• At first playbacks Coverdale thought it was terrible.  It was so bad that he sat down and cried because he wanted it to be good.
    • The next night they had another session and nailed it on the second take.
    • Coverdale: “It’s like a progressive blues.  I wasn’t raised in a shack by the railroad tracks but I’ve still had emotional hassles and that’s the only kind of blues I can interpret.  I tried very hard because I knew it was essential to get the strong emotive quality the song needs. The thing I wanted was for somebody who was listening to the song to thing ‘I know what he’s talking about’ and the feeling, then the song would be worth it.  It’s essentially a physical feeling. The reason it didn’t come off straight away was simply that I was trying too hard.”
    • Longest track on the album.
    • Coverdale and Hughes were very proud of their multi-tracked harmonies at the end of the song.  When Blackmore showed up he said, “You can’t hear the guitar solo for the voices…”
    • Coverdale said you could hear a pin drop after the volumes were lowered.
    • This would be played by Rainbow, Dio, Whitesnake, Glenn Hughes, 
    • Coverdale and Hughes spent all night crafting vocal harmonies in the studio only to have Blackmore come in the next morning and say they were overpowering the guitar and lower them all in the mix.
  • ‘A’ 200 (Blackmore, Lord, Paice)
    • Originally titled “Touching Cloth.”
    • Written in the studio.
    • First time an eighth track would appear on a Deep Purple album in years.
    • A 200 was the name of a cream used to treat crabs and apparently the band was familiar with this particular ointment.

Reception and Review

  • There are only three dates on the reels, 11/8, 11/12, 11/14.  Was this completed in only three sessions?
  • They recorded for two weeks before returning home.  Album was mixed at Kingsway Recorders which was a studio owned by Ian Gillan.
  • Martin Birch did the mix and reportedly Ian Paice to his side watching the drum levels.  All others were coming and going.
  • Glenn: “It was too basic rock for me.  I wasn’t into that kind of material. I had to work with Jon and Ritchie to really get into that kind of music.”
  • Lord: “It had been worked on in rehearsal and thought out beforehand instead of albums where we just jammed in the studio until a song arrived.  The only track where that happened was the instrumental and that was only because I wanted to use a synthesizer.”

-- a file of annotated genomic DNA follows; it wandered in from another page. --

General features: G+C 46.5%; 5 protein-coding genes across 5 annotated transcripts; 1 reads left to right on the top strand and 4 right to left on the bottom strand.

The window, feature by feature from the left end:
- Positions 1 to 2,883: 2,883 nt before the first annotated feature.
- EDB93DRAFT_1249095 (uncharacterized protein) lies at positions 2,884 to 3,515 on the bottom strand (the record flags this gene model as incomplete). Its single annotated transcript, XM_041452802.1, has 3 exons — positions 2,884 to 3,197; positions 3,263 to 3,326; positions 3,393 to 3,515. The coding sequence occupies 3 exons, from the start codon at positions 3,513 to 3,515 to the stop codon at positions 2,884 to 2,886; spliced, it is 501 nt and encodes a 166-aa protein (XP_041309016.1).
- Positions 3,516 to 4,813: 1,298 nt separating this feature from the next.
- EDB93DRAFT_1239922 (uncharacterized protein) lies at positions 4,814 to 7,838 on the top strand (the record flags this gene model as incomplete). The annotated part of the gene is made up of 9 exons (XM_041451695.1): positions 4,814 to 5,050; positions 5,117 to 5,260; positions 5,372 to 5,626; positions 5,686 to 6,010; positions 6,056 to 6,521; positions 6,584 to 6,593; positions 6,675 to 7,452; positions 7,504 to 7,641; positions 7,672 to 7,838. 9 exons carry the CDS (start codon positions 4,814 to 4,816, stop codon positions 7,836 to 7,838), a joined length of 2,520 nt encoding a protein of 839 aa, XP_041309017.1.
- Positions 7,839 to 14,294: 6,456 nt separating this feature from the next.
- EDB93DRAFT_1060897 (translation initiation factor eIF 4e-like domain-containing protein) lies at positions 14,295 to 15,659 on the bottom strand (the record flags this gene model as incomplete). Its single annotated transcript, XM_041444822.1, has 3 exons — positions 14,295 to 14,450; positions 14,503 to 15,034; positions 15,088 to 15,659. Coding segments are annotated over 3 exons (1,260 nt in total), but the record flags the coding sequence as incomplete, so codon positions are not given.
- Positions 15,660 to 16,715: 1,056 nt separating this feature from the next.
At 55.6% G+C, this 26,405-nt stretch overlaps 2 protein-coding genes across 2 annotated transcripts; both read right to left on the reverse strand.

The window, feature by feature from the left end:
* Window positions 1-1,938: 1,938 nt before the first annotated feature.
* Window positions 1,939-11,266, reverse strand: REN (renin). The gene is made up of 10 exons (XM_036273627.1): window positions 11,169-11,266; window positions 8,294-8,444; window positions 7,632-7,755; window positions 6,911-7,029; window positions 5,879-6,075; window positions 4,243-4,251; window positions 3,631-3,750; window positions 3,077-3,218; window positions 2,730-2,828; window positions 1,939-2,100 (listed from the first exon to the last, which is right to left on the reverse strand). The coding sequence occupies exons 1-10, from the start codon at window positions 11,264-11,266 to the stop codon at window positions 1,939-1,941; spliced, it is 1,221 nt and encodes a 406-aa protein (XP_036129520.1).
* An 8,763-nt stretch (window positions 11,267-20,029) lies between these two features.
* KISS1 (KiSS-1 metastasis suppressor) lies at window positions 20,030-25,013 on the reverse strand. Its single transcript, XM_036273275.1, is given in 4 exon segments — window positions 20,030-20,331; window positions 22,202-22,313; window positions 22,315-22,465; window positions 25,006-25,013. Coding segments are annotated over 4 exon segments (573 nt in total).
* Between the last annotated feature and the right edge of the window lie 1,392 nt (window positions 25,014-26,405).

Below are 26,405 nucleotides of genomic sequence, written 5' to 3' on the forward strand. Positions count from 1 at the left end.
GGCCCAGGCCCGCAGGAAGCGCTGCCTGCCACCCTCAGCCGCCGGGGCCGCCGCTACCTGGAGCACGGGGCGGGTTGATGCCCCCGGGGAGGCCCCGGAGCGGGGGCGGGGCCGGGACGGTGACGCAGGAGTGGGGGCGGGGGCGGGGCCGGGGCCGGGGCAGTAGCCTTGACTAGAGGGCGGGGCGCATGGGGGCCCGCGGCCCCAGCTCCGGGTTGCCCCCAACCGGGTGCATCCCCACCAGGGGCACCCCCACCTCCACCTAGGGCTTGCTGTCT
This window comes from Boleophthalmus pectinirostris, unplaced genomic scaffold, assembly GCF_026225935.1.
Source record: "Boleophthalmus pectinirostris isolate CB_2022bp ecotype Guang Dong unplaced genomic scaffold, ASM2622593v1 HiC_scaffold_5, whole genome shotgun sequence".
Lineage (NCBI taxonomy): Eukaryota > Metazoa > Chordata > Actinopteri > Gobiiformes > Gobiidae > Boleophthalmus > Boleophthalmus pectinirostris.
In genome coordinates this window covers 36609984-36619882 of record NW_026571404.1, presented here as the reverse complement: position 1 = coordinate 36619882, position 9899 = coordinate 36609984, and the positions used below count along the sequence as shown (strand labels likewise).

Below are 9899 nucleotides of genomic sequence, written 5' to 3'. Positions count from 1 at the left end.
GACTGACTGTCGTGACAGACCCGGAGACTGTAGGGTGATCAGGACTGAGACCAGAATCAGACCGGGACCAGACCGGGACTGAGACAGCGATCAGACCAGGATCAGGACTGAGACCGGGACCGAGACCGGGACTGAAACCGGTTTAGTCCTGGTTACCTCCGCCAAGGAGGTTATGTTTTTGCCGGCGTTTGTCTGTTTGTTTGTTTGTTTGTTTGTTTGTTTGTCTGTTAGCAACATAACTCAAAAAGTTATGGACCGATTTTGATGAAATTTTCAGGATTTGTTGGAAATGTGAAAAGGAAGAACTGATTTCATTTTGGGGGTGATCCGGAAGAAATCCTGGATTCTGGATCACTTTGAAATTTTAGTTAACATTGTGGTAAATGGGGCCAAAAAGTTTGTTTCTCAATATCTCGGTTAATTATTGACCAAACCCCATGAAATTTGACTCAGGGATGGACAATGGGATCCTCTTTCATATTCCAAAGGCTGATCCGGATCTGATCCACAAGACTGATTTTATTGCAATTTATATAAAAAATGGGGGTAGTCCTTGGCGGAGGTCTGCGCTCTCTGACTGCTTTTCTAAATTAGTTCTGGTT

• Album was released on 2/15/74.  Was almost late because of a worldwide shortage of vinyl.  What??
  • Album hit #3 in the UK, #9 in the US and #1 in 4 European countries.
  • Mostly positive reviews.  Two standout bad reviews:
  • Rolling Stone Review: Burn by Ken Barnes April 25, 1974
    • Deep Purple’s first album since last year’s departure of vocalist Ian Gillan and bassist/composer Roger Glover is a passable but disappointing effort. On Burn, new lead singer David Coverdale sounds suitably histrionic, like Free’s brilliant Paul Rodgers (rumored to have been Purple’s first replacement choice). But the new material is largely drab and ordinary, without the runaway locomotive power of the group’s best work.
    •  The title track is a notable exception, attractively energetic, with appropriately speedy instrumental breaks. And “Sail Away” is a Free-like mesmerizer. “Mistreated” again sounds like that lamentedly extinct group, but is flaccidly lengthy (7:25).
    • They fill out the LP with the relentlessly mediocre single “Might Just Take Your Life,” the stodgy blues-rocker “What’s Goin’ On Here,” the commonplace Cream-like funk riffs and harmonies of “You Fool No One,” and with a tedious Moog/bolero instrumental retread applying the coup de grace. Much of the LP is skillfully wrought and likable, and the new line-up has potential. But the Gillan/Glover spark that created “Highway Star” and other memorable Purple smokers is regrettably absent.

This Week in Purple History . . .

August 19 through August 25

  • August 19, 1945 – Ian Gillan is born
  • August 21, 1951 – Glenn Hughes is born
A side-by-side comparison of Glenn Hughes and his resemblance to Bob Hope as outlined in Glenn Hughes’s autobiography.
  • Glenn Hughes and Bob Hope for reference
  • August 25, 1970 – Concerto for Group and Orchestra was performed for the last time at the Hollywood Bowl

For Further Information:

Listener Mail/Comments